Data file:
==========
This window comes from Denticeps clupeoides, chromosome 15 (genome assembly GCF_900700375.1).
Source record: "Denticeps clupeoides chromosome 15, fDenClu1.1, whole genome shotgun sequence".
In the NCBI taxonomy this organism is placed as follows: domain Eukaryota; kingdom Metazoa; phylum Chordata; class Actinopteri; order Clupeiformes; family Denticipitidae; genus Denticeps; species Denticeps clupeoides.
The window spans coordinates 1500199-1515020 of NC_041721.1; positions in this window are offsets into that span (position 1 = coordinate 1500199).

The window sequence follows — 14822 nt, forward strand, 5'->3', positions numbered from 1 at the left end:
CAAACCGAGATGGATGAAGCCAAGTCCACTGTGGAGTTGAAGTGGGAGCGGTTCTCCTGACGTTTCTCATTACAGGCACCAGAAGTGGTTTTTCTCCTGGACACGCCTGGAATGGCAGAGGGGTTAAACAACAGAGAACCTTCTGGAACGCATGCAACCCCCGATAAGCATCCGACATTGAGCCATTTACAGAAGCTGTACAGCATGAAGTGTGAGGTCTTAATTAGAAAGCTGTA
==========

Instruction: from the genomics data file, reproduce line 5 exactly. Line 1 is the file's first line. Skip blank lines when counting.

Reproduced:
The window sequence follows — 14822 nt, forward strand, 5'->3', positions numbered from 1 at the left end: